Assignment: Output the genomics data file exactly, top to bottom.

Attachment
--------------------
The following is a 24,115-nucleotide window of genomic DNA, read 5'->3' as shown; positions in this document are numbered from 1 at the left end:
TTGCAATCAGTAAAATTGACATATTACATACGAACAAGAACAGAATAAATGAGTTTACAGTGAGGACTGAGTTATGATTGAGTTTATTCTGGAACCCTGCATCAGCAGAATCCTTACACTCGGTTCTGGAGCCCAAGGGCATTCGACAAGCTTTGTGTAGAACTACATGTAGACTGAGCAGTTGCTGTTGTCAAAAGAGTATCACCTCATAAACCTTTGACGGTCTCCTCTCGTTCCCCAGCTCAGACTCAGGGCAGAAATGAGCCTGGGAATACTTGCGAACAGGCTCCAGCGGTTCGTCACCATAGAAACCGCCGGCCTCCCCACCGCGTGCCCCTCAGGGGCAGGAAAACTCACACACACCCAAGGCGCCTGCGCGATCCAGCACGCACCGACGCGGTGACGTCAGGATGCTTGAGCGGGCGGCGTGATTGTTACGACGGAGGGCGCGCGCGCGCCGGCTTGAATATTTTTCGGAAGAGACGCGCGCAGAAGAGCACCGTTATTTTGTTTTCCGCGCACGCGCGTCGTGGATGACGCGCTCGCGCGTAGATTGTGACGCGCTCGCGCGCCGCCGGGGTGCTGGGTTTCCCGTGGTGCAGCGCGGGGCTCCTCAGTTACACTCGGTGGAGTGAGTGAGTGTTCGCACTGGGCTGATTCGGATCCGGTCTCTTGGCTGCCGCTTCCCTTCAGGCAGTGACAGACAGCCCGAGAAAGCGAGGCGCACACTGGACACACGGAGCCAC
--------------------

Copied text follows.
The following is a 24,115-nucleotide window of genomic DNA, read 5'->3' as shown; positions in this document are numbered from 1 at the left end:
TTGCAATCAGTAAAATTGACATATTACATACGAACAAGAACAGAATAAATGAGTTTACAGTGAGGACTGAGTTATGATTGAGTTTATTCTGGAACCCTGCATCAGCAGAATCCTTACACTCGGTTCTGGAGCCCAAGGGCATTCGACAAGCTTTGTGTAGAACTACATGTAGACTGAGCAGTTGCTGTTGTCAAAAGAGTATCACCTCATAAACCTTTGACGGTCTCCTCTCGTTCCCCAGCTCAGACTCAGGGCAGAAATGAGCCTGGGAATACTTGCGAACAGGCTCCAGCGGTTCGTCACCATAGAAACCGCCGGCCTCCCCACCGCGTGCCCCTCAGGGGCAGGAAAACTCACACACACCCAAGGCGCCTGCGCGATCCAGCACGCACCGACGCGGTGACGTCAGGATGCTTGAGCGGGCGGCGTGATTGTTACGACGGAGGGCGCGCGCGCGCCGGCTTGAATATTTTTCGGAAGAGACGCGCGCAGAAGAGCACCGTTATTTTGTTTTCCGCGCACGCGCGTCGTGGATGACGCGCTCGCGCGTAGATTGTGACGCGCTCGCGCGCCGCCGGGGTGCTGGGTTTCCCGTGGTGCAGCGCGGGGCTCCTCAGTTACACTCGGTGGAGTGAGTGAGTGTTCGCACTGGGCTGATTCGGATCCGGTCTCTTGGCTGCCGCTTCCCTTCAGGCAGTGACAGACAGCCCGAGAAAGCGAGGCGCACACTGGACACACGGAGCCAC